Category Archives: Literary References

Celebrating the Release of “Courting Lord Whitmire” + the Coldstream Toll House + a Giveaway

Celebrating the Release of “Courting Lord Whitmire” + the Coldstream Toll House + a Giveaway

In many tales of the Regency era, we hear of a couple racing to Gretna Green in Scotland to marry before being caught by the lady’s relations. At the time, marrying in Scotland was as simple as standing up before witnesses and sharing one’s desire to be wed to one’s significant other. No calling of… more goodness …

Jane Eyre: The Other Woman

Jane Eyre: The Other Woman

Charlotte Brontë featured a Jane Austen-style heroine in her novel Jane Eyre. Despite her inferior social and financial position, Jane would not back down against Mr. Rochester any more than Elizabeth Bennet would back down against Mr. Darcy. Jane Eyre’s difficult situation as a governess is exactly what Austen’s Jane Fairfax sought to avoid—and finally… more goodness …

Social Class in Jane Austen’s “Emma”

Social Class in Jane Austen’s “Emma”

On February 21, 2020, we will have the pleasure (at least, I hope it is pleasure) of a new movie version of Jane Austen’s “Emma.” I thought we might look back at the plot structure of Austen’s tale, especially as it has to do with social class. After call, as Cher says in “Clueless,” the… more goodness …

Coincidences Kick Off P&P; Chararacter Carries It

Coincidences Kick Off P&P; Chararacter Carries It

In a recent blog, I wrote about coincidences in Jane Austen’s work. I’m following up again today with a few more examples of how she used them and how this use affected her work. Coincidences were a common contrivance to solve plot problems before and during Austen’s life. (And remain so in too many poor… more goodness …

Christmas Presents for Austen Lovers

Christmas Presents for Austen Lovers

December is a joyous month for Janeites. The month includes Jane Austen’s birthday on Dec. 16 and of course Christmas on Dec. 25. Many Austen groups have December celebrations that partake of the holiday spirit. I was fortunate to speak at a December tea in Boise and a dinner in Salt Lake City. It was… more goodness …

Giving Thanks with Austen

Giving Thanks with Austen

With my regularly scheduled blog appearing this year on Thanksgiving, I wondered whether there was any formal giving of thanks in Jane Austen’s work. The November U.S. holiday has spread to most of the Americas. The English have a more general harvest-related tradition of providing bread and other food to the poor, often through the… more goodness …

Commemorating 40 Years, and 400

Commemorating 40 Years, and 400

Today’s blog provides a capsule of the recent Annual General Meeting of the Jane Austen Society of North America, in Williamsburg, VA. The week involved history, pageantry, and good manners—and that was outside the conference halls. It was the 40th anniversary of the founding of JASNA, and the 400th commemoration of major events in Virginia’s… more goodness …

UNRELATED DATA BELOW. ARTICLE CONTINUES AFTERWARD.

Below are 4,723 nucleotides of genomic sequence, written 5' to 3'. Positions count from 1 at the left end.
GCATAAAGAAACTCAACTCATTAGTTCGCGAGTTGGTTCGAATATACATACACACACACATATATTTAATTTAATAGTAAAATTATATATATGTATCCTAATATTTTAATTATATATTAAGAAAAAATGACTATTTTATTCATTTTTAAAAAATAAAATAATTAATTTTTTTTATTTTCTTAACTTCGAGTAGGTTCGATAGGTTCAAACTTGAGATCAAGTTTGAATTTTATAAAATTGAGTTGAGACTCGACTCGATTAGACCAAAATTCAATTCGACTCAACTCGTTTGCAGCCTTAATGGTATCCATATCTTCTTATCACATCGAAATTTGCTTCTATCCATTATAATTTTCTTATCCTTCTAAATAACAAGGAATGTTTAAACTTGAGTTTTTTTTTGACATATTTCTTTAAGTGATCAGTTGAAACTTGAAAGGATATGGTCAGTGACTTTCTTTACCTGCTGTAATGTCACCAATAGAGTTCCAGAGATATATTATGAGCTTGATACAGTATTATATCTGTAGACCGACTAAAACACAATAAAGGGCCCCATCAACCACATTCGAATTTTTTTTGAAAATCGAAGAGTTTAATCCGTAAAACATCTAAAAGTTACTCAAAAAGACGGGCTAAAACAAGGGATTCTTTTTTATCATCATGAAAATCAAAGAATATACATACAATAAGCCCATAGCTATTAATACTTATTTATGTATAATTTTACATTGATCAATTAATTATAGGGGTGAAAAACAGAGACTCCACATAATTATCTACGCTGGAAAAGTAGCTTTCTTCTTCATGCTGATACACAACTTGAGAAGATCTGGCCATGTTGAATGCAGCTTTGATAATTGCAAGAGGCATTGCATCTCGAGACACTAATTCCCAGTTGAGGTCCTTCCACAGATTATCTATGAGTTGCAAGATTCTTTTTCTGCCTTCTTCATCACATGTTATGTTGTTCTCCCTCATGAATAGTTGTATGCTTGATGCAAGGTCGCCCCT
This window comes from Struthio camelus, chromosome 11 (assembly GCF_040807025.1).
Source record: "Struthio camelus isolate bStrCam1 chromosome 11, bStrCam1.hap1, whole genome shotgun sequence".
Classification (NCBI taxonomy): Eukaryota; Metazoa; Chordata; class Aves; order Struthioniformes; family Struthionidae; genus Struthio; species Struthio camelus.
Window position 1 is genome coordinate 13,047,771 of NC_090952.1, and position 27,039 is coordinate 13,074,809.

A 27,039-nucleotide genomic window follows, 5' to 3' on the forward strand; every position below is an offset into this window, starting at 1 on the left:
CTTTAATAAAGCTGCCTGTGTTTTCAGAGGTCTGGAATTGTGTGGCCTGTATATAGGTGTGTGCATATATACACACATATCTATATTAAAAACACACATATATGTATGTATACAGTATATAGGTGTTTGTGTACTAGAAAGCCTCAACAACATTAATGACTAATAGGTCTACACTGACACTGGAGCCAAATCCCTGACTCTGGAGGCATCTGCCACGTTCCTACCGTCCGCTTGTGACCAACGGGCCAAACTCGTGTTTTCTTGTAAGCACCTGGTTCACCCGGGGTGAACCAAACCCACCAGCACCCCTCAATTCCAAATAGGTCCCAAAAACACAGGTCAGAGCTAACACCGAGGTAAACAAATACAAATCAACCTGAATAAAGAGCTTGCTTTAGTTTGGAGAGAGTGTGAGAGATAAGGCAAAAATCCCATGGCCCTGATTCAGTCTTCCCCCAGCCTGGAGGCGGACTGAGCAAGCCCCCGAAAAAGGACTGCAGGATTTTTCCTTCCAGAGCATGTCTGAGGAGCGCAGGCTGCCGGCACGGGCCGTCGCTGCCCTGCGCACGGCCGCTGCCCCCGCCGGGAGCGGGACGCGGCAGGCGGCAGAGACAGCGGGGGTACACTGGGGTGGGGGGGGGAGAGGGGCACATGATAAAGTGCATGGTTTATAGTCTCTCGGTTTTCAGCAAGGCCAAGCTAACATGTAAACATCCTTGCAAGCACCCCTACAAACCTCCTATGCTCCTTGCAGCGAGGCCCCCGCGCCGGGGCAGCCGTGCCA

A Book Club for Jane Austen’s Novels, Part 1: Sense and Sensibility

A Book Club for Jane Austen’s Novels, Part 1: Sense and Sensibility

I live in a retirement community where the connecting buildings house over a thousand residents. The management encourages us to start clubs or activities. I started a club devoted to reading Jane Austen’s novels. Although I want the discussion to be able to go in any direction, as long as it is about the novels,… more goodness …

Top 10 Goofs in Persuasion (2007)

Top 10 Goofs in Persuasion (2007)

Repeated watchings of this adaptation of Persuasion over the past few weeks has been fun. If this post was a review of the film, I would have lots of good things to say, but alas, this is another “goofs” post, so I’m going to start griping right out the gate. My opening complaint is about… more goodness …

‘It was certainly a very remarkable coincidence!’

‘It was certainly a very remarkable coincidence!’

“It was certainly a very remarkable coincidence!”—Northanger Abbey. Writing from roughly 1795 on, Jane Austen is usually seen as the last major writer of the 18th century. In many novels of that century, plot coincidences were not only accepted, they were expected. It was a big coincidence if there were not major coincidences driving the… more goodness …

“It was a delightful visit;—perfect, in being much too short.” – Emma, Chapter Thirteen

“It was a delightful visit;—perfect, in being much too short.” – Emma, Chapter Thirteen

I’ve long loved travel. It’s a passion my parents sort of had to force on me, but once it took hold, I was hooked. Journeys, even short ones, have a remarkable ability to change your perceptions, even of those things most familiar and dear. I had a startling reminder of this while traveling with my… more goodness …

No New Book or Giveaway, but a Short Story…

No New Book or Giveaway, but a Short Story…

I’m sorry to say that we are not ready to have a giveaway this month. A Duel in Meryton (formerly Wickham’s Hertfordshire Duel) isn’t ready. It is close. It will probably be available in a month. But Summer and I don’t want to put ourselves in a position where we rush through the final edits at the… more goodness …